Advocates on both sides of the issue have long wanted the Supreme Court to provide further clarity on protections for transgender students under Title IX and the US Constitution. But the high court’s six-justice conservative majority will likely discourage transgender rights advocates from seeking further review at the moment despite the circuit split, leaving that uncertainty in place.
“That is certainly something the advocacy groups will be looking at, given some of the rulings from this court,” Phillis said. “They may be concerned that if this case goes up,” the majority could affirm the en banc decision.
Saba Bireda, a partner at worker-side firm Sanford Heisler Sharp LLP, said the new circuit split has further heightened the stakes for transgender rights.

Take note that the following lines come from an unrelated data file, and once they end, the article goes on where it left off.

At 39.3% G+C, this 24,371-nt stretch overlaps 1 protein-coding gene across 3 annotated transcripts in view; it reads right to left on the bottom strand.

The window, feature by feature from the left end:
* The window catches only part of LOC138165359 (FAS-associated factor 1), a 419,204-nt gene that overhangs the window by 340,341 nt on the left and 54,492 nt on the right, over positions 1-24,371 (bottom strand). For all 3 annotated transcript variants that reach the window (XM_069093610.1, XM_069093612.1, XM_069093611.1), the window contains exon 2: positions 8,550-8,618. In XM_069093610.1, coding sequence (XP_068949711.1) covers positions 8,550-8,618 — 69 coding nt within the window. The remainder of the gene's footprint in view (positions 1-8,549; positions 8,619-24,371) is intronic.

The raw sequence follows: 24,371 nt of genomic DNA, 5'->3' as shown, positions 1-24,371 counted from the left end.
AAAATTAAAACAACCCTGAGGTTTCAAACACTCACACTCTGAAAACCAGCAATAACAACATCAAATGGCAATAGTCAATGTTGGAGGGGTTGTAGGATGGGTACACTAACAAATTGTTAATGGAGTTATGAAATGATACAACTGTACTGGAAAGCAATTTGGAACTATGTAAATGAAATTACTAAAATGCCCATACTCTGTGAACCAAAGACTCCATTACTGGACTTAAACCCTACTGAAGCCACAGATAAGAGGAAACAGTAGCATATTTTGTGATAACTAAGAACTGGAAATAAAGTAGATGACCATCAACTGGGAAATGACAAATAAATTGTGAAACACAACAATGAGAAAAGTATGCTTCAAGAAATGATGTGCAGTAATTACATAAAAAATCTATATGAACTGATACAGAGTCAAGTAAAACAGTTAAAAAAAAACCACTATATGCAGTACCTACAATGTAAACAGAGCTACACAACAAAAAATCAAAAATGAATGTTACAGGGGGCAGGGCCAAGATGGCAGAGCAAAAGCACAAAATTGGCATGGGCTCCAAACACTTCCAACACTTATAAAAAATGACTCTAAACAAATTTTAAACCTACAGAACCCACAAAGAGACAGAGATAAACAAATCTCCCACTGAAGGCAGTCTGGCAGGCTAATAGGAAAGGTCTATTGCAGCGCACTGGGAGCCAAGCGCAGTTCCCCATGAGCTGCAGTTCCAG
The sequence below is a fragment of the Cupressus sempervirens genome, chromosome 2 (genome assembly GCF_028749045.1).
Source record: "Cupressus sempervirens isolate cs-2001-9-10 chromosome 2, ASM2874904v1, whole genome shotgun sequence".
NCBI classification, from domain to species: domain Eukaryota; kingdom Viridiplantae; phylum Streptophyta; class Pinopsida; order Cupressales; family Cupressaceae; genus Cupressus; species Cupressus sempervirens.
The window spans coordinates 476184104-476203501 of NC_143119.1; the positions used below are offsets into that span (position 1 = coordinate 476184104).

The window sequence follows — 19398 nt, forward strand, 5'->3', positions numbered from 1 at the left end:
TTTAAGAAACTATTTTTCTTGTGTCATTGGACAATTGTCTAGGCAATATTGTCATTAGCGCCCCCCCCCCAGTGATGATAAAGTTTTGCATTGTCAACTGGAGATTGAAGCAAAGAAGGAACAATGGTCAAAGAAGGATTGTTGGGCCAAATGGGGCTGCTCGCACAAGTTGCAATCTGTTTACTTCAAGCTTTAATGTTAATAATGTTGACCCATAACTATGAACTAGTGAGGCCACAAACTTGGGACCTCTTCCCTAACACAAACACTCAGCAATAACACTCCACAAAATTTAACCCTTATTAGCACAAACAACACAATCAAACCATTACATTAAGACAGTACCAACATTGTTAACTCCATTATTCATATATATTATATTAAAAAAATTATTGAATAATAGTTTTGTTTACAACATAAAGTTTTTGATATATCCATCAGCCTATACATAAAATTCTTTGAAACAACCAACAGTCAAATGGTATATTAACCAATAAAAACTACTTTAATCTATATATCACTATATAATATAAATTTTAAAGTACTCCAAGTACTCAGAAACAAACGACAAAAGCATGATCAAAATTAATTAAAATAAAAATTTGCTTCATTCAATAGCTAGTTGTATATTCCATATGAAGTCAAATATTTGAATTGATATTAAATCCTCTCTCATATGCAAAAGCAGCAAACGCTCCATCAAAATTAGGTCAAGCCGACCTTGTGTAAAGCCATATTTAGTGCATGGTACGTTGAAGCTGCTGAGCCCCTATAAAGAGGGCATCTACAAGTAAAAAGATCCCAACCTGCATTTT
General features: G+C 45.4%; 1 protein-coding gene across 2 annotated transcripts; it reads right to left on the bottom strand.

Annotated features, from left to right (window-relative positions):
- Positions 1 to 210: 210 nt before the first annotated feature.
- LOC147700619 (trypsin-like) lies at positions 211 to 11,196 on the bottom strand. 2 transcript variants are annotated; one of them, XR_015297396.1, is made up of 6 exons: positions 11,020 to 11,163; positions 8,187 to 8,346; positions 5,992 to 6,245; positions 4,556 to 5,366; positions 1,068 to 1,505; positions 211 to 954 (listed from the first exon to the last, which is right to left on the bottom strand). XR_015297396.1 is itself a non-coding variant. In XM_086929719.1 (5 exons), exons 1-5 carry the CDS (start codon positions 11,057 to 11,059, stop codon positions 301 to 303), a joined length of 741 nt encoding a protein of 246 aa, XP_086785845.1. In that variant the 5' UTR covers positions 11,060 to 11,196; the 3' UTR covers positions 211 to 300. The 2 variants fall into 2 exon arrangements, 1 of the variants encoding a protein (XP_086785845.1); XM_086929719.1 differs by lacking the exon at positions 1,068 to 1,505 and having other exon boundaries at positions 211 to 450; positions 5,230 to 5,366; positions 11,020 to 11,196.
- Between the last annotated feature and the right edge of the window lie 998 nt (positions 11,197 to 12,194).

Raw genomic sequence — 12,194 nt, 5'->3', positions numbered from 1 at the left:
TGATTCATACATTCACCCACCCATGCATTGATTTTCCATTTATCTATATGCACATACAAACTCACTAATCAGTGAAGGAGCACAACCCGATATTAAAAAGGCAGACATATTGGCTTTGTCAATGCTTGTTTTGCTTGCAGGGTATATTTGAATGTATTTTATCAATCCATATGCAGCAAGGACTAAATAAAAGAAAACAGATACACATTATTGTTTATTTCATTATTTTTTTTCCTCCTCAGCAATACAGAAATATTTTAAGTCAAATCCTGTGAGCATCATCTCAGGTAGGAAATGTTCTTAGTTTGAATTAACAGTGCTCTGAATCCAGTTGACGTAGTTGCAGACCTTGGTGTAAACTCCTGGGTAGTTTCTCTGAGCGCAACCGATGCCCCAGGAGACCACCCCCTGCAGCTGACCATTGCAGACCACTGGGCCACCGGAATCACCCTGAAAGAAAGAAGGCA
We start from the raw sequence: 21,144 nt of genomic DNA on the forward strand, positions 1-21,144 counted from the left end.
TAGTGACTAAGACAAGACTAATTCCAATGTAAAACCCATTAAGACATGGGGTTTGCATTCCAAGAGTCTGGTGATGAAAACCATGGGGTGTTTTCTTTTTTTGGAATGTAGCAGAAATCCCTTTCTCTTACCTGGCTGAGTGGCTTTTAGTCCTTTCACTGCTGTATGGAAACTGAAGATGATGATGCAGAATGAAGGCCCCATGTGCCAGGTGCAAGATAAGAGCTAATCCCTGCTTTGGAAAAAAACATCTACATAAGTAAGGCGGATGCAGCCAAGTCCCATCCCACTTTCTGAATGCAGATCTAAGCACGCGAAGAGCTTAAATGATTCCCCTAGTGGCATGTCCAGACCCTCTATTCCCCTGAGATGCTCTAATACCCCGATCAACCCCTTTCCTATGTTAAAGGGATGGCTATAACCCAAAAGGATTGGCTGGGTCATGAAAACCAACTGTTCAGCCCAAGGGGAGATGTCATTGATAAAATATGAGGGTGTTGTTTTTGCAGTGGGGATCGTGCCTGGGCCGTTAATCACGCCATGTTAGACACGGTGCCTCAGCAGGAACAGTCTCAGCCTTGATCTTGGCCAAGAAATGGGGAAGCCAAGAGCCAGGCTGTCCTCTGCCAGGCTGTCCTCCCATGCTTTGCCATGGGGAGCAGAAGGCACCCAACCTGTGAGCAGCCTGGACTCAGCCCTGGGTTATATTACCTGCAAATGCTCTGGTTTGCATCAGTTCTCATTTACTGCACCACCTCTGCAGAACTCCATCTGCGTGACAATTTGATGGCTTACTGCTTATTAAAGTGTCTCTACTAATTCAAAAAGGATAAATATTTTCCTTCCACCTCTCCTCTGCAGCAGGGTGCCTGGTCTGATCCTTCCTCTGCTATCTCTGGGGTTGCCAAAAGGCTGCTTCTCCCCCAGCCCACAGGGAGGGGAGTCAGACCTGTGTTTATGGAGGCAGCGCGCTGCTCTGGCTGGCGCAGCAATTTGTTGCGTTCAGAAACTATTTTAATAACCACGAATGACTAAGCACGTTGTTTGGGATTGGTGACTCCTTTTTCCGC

The Supreme Court’s conservative majority has repeatedly ruled against LGBT rights advocates, and many now fear that a ruling could potentially overturn favorable decisions by other appeals courts, she said.
“I think there’s certainly a pathway for the majority” to accept the Eleventh Circuit’s analysis, Bireda said. “I don’t think this would be helpful for advocates” to appeal.
Phillis said the Adams case “highlights the struggle that school districts are facing and their desire for some clear guidance in this area.”
Tara Borelli, a senior counsel at Lambda Legal who represents Adams, said in a statement that last week’s “aberrant ruling contradicts the decisions of every other circuit to consider the question across the country.”
“Transgender students deserve the same dignity and opportunity to thrive in school as all other students, and Lambda Legal’s work will not be done until that is a lived reality for every student,” the statement said.
Borelli didn’t say whether an appeal will be filed. Representatives for the school did not immediately reply to a request for comment.
In the meantime, Wernz said the Eleventh Circuit’s decision may offer some guidance to employers and courts in other jurisdictions that don’t have case law on workplace bathroom polices.